Rory Meakin, research fellow at the TaxPayers’ Alliance, says Yes.
Finally! Yesterday, the chancellor at last ditched the awful “slab” rate structure for stamp duty on homes.
Higher rates now only apply to the amount over the tax’s thresholds, instead of the whole purchase price.
Stamp duty starts at £125,000. If you bought a home for £126,000 yesterday, you’d have had to pay 1 per cent on the whole amount: a bill of £1,260.
Today you’d pay 2 per cent – but only on the £1,000 excess, so £20.
As well as saving taxpayers money, the change should put an end to the “dead spots” just above the thresholds, and should stop people trying to dodge the higher rates by wheezes like selling washing machines separately.
But it’s not all good news. Buyers of most homes under £937,500 will still face an extortionate bill, while most above that level will have to pay even more after the reforms.
Nothing short of abolition is enough for this fundamentally flawed tax, but we should cheer the demise of its bonkers structure – and the £800m cut.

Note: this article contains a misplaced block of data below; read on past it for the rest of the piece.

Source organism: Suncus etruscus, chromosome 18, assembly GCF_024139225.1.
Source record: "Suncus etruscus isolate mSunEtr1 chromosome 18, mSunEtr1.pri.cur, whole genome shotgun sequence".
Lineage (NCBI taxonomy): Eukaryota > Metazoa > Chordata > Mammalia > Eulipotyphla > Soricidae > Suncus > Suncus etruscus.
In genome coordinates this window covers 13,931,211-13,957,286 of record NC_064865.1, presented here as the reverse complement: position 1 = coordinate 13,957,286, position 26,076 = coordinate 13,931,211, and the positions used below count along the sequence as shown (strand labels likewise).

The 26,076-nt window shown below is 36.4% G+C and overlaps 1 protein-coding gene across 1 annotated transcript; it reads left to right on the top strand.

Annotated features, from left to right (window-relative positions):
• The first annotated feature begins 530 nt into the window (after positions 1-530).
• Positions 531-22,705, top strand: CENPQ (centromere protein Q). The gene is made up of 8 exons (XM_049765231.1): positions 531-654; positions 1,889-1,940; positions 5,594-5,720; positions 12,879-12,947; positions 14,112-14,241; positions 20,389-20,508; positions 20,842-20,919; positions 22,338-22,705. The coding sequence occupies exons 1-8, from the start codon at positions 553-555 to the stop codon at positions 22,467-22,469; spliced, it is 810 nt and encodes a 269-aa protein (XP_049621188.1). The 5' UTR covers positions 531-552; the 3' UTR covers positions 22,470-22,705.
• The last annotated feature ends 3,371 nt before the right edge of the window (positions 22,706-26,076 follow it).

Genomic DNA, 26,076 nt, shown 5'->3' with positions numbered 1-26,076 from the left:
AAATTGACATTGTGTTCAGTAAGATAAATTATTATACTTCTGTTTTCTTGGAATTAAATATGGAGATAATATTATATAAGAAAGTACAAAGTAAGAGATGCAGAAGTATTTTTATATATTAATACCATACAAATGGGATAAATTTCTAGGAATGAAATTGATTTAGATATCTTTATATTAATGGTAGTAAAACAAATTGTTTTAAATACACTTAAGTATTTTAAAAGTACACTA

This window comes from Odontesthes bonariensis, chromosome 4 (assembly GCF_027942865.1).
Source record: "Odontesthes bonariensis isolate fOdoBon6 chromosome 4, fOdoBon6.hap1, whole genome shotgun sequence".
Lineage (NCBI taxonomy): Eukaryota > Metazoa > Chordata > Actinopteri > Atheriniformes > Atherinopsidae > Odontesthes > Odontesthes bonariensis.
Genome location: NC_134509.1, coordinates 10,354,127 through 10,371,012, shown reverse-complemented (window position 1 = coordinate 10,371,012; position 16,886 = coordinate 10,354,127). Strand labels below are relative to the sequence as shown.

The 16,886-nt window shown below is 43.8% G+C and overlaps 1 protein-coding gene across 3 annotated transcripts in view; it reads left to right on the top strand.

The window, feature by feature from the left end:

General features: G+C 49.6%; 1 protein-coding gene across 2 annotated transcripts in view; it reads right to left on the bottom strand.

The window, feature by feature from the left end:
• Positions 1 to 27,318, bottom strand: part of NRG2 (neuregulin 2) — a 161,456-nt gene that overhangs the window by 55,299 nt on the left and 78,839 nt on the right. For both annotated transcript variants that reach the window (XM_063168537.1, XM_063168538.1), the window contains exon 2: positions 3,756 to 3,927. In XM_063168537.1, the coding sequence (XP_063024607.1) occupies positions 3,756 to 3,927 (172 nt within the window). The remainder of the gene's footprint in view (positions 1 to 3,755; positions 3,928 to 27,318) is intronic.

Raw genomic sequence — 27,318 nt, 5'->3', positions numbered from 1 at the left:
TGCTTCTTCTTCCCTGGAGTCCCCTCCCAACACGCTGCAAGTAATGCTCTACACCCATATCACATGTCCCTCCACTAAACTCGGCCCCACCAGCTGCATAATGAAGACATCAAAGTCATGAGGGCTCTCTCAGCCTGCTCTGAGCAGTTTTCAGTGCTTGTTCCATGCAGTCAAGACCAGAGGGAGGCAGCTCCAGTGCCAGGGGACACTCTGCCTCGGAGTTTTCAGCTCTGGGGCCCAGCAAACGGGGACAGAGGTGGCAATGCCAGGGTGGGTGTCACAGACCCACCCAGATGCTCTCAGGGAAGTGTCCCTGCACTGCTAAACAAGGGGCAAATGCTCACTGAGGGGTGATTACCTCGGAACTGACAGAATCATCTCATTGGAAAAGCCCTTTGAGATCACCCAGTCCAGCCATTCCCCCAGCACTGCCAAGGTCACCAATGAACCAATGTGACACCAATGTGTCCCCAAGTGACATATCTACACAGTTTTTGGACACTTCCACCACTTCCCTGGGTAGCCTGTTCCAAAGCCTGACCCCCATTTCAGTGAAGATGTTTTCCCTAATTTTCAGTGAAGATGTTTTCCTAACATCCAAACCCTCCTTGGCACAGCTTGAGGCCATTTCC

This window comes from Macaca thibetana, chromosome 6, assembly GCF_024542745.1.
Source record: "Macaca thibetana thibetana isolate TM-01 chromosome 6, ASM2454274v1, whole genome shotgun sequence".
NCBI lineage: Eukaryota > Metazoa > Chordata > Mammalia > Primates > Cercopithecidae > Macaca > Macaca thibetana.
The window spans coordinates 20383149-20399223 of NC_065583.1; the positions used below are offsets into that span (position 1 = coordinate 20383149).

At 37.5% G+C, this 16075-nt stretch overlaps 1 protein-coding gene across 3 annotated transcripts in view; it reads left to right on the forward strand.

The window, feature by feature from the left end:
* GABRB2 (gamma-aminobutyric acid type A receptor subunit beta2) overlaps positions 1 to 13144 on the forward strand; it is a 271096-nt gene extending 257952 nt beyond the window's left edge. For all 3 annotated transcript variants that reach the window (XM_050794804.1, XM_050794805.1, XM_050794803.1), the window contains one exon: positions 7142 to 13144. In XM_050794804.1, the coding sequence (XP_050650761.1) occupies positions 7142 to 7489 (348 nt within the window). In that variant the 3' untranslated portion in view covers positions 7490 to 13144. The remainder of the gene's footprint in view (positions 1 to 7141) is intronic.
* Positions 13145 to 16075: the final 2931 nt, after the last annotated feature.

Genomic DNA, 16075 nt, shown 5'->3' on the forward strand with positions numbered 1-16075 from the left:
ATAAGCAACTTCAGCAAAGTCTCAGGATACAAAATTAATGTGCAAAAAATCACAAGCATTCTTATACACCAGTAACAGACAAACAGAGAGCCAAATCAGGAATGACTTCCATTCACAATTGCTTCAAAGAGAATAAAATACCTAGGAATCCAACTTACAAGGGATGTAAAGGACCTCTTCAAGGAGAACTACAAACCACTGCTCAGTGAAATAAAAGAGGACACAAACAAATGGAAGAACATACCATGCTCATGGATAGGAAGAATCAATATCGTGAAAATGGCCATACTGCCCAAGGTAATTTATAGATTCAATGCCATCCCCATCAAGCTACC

Caroline Garnham, chief executive of The Virtual Family Office, a club for the UHNW community, says No.
Putting up stamp duty for the most expensive homes – anyone buying a £2.1m house will pay an effective tax rate of 7.9 per cent – will be hugely damaging.
It’s not just the home owners who are affected – it’s also the builders, architects, designers, plumbers and estate agents who thrive on a buoyant market.
These industries pay corporation tax on their profits, their employees pay income tax and national insurance, and VAT is charged on their products and services.
If their market dries up, so will their profits. The Treasury’s tax take will fall.
The boroughs of Westminster and Chelsea alone raise £708m in stamp duty a year. That’s more than Scotland, Northern Ireland, Wales and northern England put together.
It is human beings who pay taxes, not automatons. If tax gets too high, it changes behaviour – and that’s as true of ultra high net worth (UHNW) individuals as anyone.